In order to grow a III-V compound layer comprised of gallium (Ga) and nitrogen (N) (i.e., GaN), Ga metal 123 is placed within one of the source boats (e.g., boat 109). Source tube 105 is also coupled to a source 125 of a halide reactive gas, preferably HCl, the rate of flow being controlled by a valve 127. Valve 127 may be manually controlled or controlled via an automated system (not shown). To grow a III-V compound layer comprised of aluminum (Al), Ga and N (i.e., AlGaN), Al metal 129 is placed within a source boat separate from the Ga source (e.g., boat 110). Source tube 106 is also coupled to source 125 of halide reactive gas, the rate of flow being controlled by a valve 131. Valve 131 may be manually controlled or controlled via an automated system (not shown). It is understood that the process of the present invention is not limited to the sources described above, however, both Ga and Al sources are required to grow the desired device structures.
To form p-type layers, a suitable dopant 133 such as magnesium (Mg), zinc (Zn), or a MgZn alloy, is placed within another boat different from those used to hold the Ga and Al sources (e.g., boat 111). If multiple dopants are used, for example both Mg and Zn, the dopants may be in the form of an alloy, and thus be located within a single boat, or be in the form of individual materials, and therefore preferably located within separate boats.
In addition to the sources noted above, a source 134 of ammonia gas is also coupled to reactor 103.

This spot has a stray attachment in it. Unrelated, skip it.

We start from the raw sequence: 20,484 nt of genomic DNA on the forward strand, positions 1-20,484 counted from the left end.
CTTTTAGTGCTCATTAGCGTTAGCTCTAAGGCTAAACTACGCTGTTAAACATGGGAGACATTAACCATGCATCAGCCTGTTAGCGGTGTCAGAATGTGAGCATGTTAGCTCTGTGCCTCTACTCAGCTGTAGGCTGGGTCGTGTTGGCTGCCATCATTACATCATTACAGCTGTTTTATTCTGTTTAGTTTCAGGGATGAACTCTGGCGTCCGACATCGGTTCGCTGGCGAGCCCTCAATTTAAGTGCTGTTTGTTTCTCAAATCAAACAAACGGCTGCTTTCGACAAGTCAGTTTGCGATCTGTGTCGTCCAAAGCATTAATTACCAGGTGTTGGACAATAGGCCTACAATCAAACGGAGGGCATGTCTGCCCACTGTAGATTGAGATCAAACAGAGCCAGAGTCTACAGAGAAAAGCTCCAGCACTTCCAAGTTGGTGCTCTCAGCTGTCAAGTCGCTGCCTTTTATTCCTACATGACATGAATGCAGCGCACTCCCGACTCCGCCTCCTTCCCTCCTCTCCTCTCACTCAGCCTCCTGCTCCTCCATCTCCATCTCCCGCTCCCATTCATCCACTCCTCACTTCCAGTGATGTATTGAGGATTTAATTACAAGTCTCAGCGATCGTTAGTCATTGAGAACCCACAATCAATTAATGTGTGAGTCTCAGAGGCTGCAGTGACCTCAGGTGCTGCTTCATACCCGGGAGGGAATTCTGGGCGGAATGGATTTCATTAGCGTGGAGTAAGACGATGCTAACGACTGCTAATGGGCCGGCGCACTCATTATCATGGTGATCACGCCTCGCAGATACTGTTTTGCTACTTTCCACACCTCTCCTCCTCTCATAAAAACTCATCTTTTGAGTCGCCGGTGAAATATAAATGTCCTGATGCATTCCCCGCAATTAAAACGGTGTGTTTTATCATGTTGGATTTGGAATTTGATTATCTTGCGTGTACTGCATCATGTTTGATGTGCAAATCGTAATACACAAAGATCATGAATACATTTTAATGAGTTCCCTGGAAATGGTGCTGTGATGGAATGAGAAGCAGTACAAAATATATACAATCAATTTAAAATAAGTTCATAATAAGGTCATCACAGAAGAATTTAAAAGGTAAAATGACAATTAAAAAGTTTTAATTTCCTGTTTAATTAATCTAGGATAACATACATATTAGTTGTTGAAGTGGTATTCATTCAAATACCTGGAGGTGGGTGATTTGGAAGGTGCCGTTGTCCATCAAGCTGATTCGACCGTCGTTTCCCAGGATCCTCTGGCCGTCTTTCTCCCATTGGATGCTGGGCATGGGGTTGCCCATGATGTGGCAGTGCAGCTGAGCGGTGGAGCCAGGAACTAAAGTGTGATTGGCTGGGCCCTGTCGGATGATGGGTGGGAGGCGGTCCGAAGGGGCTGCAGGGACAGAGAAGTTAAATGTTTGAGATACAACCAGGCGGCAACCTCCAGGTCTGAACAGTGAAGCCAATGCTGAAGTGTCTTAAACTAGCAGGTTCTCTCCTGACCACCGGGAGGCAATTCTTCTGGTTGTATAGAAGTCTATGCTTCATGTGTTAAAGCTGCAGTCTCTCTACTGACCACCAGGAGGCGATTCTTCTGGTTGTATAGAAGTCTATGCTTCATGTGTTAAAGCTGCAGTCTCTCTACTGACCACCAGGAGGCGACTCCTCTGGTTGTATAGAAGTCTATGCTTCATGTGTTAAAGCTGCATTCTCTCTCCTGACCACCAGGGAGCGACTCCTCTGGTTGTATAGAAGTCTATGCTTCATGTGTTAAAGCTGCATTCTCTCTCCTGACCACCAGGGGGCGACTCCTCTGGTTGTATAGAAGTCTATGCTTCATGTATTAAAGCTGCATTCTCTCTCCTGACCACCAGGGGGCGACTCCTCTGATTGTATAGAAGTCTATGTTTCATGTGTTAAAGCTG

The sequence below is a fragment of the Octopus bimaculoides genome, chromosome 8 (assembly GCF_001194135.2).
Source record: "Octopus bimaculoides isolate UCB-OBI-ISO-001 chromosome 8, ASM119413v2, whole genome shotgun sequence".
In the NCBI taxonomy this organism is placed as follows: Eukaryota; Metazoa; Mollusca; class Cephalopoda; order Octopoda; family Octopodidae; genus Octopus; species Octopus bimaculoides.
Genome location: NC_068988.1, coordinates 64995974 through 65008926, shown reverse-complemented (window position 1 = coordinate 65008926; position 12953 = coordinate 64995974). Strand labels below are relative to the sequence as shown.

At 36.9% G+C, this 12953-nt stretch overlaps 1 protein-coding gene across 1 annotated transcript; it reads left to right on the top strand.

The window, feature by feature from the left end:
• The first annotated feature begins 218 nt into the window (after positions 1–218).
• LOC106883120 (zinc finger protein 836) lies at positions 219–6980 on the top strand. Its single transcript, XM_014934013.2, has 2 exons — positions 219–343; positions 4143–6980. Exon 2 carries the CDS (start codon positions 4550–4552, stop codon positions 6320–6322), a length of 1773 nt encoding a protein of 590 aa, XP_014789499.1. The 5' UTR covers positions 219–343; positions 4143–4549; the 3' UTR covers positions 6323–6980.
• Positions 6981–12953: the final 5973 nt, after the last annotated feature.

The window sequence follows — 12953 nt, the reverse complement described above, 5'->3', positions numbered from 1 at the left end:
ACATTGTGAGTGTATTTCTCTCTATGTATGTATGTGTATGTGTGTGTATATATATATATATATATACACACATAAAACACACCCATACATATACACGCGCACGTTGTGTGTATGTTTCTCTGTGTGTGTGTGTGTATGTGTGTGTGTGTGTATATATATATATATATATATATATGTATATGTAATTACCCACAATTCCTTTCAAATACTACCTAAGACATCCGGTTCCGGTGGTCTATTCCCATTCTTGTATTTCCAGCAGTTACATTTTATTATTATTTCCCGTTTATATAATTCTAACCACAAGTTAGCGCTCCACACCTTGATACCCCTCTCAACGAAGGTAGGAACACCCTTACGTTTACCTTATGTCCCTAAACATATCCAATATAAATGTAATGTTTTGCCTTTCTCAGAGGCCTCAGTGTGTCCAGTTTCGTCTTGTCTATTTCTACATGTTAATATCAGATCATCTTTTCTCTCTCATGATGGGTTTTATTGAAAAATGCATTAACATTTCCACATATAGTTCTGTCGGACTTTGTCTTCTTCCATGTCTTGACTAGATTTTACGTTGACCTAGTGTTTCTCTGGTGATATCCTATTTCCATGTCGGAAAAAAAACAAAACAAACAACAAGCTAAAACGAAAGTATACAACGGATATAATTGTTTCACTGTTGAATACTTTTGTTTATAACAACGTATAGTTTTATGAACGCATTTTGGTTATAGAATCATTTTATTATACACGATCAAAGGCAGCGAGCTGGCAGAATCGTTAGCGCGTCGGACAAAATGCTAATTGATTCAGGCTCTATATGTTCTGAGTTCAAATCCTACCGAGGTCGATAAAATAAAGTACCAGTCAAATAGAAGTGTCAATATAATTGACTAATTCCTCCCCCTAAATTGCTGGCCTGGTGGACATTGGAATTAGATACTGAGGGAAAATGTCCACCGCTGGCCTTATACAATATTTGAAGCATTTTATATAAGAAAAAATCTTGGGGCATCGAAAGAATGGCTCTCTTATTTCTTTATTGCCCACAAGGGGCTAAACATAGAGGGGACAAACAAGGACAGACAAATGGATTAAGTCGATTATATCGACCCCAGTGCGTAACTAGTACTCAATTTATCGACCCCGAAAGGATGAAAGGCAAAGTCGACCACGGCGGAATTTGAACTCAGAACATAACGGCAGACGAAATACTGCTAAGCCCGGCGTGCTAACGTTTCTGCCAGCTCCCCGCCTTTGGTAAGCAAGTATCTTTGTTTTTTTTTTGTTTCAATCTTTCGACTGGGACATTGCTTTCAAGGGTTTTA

One or more base substrates 135 are located within the growth zone of furnace 103. Base substrate 135 is preferably located on a pedestal 137 comprised of a suitable material such as quartz. Depending upon the desired throughput of furnace 103, base substrate 135 may be either manually or automatically positioned within furnace 103. Additionally, substrates can be processed singularly or in batches. As used herein, base substrate refers to the structure onto which the desired device is grown. A base substrate can be comprised of a single “substrate” 139 or of a combination of substrate 139 and an intermediary layer 141. For example, base substrate 135 may be comprised of sapphire (Al2O3), silicon carbide (SiC), gallium nitride (GaN), silicon (Si), aluminum nitride (AlN) or other suitable single crystal material, either alone or in combination with a suitable intermediary layer. In at least one preferred embodiment, intermediary layer 141 is used as a nucleation layer. In at least one preferred embodiment, intermediary layer 141 is comprised of n-type GaN. Base substrate 135 can be produced by any suitable means, including conventional techniques.
In at least one preferred embodiment of the invention, intermediary layer 141 is grown on substrate 139 without requiring that the substrate be maintained at a lower temperature. For example, according to this embodiment of the invention the intermediary layer 141 is grown at a temperature preferably greater than 900° C., more preferably greater than 950° C., and still more preferably greater than 1000° C. In contrast, a conventional device comprised of III-V compound layers grown using MOCVD or a similar technique interposes a low temperature buffer layer between the substrate and the active device. The low temperature buffer layer, for example comprised of AlN, AlGaN, or GaN, is grown at a temperature less than that required for the subsequent epitaxial layers to be formed. By growing the buffer layer at a low temperature, typically between 200° and 900° C., and more typically between 400° and 800° C., a polycrystalline layer is formed. When the substrate temperature is increased to approximately 1000° C. in order to grow the epitaxial layers, the buffer layer becomes partially monocrystalline, serving as a seed crystal for the epitaxial layers.
As previously described, base substrate 201 can be comprised of a single substrate (e.g., sapphire, silicon carbide, or gallium nitride) or base substrate 201 can be comprised of an underlying substrate (e.g., silicon carbide) with an intermediary layer, for example comprised of n-type GaN.